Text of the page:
When hiring at Tortuga,
[W]e look for signals that someone can be productive outside of an office.
From Why We Work Remotely
Andrew Youderian asked me for more specifics on his Ecommerce Fuel Podcast. You can hear my answer there, but this article will elaborate on that answer.
Given that most people don't have remote work experience, how can you filter potential new hires for those who can be successful outside of an office?
Previous Remote Work Experience
Past performance is the best predictor of future performance. If a candidate has successfully worked remotely in the past, she has the potential to thrive at another remote company.
This is an obvious point but must be included.
Previous experience doesn't have to mean that someone worked 100% remotely for one of the high profile distributed companies like Basecamp or Buffer.
Did this person work from home on Fridays? Did they have to be productive outside of an office because of work-related travel? Did they work remotely for a time because of a personal or family circumstance?
Candidates do not have to have worked at a distributed company to have remote work experience. Any remote experience is a useful signal, especially if the candidate had to convince her manager to permit it.
History of Self-Starting
For candidates without remote work experience, you have to look for other qualities or experiences that suggest she will be a good remote worker. Not everyone who is productive in an office can be productive from home.
Beyond experience, I look for signals that a candidate is a self-starter. Every company says that they want to hire self-starters. Remote companies have no choice. Without a boss looking over your shoulder or officemates setting a precedent, you must take initiative on your own and motivate yourself. You must have an intrinsic desire to do good work. If your output depends on managerial oversight or peer pressure, you won't be as productive of a remote worker.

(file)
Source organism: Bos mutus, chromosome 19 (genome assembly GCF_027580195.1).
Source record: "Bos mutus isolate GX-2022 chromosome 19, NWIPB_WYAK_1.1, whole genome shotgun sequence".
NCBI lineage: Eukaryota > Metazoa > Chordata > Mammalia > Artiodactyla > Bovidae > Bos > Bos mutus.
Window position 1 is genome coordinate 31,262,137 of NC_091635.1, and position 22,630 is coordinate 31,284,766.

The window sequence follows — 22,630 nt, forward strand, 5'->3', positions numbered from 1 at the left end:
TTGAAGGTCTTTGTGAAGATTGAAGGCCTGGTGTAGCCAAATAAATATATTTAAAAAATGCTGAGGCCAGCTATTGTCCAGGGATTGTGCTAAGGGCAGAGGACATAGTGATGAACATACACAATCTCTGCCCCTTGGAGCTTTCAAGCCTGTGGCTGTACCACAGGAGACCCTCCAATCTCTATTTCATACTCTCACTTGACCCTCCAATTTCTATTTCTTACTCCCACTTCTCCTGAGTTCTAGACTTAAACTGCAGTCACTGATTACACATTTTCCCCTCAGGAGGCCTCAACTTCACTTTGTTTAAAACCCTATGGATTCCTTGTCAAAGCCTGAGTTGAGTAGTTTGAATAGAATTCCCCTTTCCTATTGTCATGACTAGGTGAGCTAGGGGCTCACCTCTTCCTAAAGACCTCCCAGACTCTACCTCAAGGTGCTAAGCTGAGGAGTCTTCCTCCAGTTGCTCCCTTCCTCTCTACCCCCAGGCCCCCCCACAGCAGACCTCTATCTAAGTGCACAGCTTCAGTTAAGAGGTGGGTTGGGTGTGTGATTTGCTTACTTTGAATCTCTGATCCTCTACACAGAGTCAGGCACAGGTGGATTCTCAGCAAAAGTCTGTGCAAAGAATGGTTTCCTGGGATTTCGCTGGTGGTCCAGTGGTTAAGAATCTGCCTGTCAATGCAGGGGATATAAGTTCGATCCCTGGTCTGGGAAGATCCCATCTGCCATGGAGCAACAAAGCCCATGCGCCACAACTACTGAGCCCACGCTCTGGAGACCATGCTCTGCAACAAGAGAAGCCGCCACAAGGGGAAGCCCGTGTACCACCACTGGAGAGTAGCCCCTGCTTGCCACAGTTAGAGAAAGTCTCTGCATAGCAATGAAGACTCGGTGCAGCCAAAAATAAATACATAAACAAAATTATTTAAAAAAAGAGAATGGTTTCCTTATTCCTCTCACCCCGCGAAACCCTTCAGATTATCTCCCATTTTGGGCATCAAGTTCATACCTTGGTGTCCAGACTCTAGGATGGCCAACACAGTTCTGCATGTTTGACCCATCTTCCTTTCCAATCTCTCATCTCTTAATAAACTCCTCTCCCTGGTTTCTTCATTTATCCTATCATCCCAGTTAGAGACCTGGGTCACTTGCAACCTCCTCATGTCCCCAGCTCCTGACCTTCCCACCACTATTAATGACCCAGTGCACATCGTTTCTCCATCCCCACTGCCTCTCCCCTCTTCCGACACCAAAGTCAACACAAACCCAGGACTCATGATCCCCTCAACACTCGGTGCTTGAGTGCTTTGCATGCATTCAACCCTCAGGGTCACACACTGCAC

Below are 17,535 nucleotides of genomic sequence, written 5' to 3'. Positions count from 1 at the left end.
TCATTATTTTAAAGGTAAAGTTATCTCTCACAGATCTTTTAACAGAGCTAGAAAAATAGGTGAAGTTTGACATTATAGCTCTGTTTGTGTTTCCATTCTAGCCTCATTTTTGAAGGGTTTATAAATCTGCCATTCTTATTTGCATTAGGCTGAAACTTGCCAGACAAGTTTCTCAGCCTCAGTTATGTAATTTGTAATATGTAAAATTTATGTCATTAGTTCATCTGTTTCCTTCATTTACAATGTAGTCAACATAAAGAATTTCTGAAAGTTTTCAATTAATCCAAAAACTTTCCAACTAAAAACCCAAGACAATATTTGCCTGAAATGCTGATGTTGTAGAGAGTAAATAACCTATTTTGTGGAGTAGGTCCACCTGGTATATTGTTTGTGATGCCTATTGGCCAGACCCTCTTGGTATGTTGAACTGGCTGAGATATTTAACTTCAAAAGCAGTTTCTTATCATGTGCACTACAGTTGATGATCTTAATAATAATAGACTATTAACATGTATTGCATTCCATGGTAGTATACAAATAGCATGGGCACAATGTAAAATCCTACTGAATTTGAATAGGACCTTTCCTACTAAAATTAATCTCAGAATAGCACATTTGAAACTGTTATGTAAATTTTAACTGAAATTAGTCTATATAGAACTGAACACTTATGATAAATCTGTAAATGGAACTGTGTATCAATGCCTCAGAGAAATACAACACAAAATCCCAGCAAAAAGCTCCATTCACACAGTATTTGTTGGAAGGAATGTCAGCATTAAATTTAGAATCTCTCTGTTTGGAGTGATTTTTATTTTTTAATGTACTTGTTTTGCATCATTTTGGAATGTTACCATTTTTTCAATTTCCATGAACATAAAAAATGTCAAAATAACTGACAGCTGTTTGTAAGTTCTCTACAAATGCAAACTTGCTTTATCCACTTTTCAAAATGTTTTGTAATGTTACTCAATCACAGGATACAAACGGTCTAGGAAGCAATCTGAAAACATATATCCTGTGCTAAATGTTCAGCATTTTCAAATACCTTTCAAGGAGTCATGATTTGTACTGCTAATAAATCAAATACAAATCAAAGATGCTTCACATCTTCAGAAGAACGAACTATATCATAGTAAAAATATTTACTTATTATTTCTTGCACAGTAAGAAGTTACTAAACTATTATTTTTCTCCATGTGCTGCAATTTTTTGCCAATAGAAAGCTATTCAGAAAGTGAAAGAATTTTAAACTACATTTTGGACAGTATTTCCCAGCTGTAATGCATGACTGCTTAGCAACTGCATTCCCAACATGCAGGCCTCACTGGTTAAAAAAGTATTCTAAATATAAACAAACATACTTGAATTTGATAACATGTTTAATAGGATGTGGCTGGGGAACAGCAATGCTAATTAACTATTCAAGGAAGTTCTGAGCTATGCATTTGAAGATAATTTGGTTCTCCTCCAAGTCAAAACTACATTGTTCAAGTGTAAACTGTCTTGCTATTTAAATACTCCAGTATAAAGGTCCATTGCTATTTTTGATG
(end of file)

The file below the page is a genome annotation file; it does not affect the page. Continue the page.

Let's discuss what experience signals that someone is a self-starter.
Following orders is easy. Providing the push to get a project off the ground and to escape velocity is hard.
Freelance Work or a Side Hustle
A history of freelance work (either full or part-time) or side hustles bodes well for potential remote workers. In both cases, one must start something from scratch and keep it going, whether that's a freelance graphic design business, an Etsy store, or a few hours Ubering on the weekends.
Reaching a full-time income or other markers of success are less important than starting something and perservering through some bad times. You don't have to have freelanced for years as long as you have pushed through some rough patches. Starting something is great but make sure that the candidate didn't quit at the first sign of difficulty. You want someone who can start new initiatives and overcome obstacles.
Intrapreneurship is like entrepreneurship but done within a larger company. Rather than starting a new company, an intrapreneur may start a new project or new line of business within a larger, existing company.
If you're hiring someone to work for you, intrapreneurial experience is nearly as valuable as entrepreneurial experience. When you hire someone, you want them to apply their skills and expertise to your business. That's exactly what intrapreneurs do. Starting a new company from zero may be harder but intrapreneurial experience is closer to what you're asking a new employee to do: use existing resources and her expertise to grow your business.
Starting Something, Anything
Lastly, any history of starting something, even outside of the business world, is a good signal that a candidate can take initiative and lead others.
Examples could be starting a non-profit or volunteering organization, founding a college group or club, or organizing intramural sports teams.
We've all been in situations where a group shows interest in something (starting a team, taking a trip), but no one individual is willing to step up, take responsibility, and make it happen. The person who does is the one that you're looking to hire.
To my fellow remote founders: What did I miss? What else do you look for to know whether or not someone will thrive working remotely? Let me know on Twitter.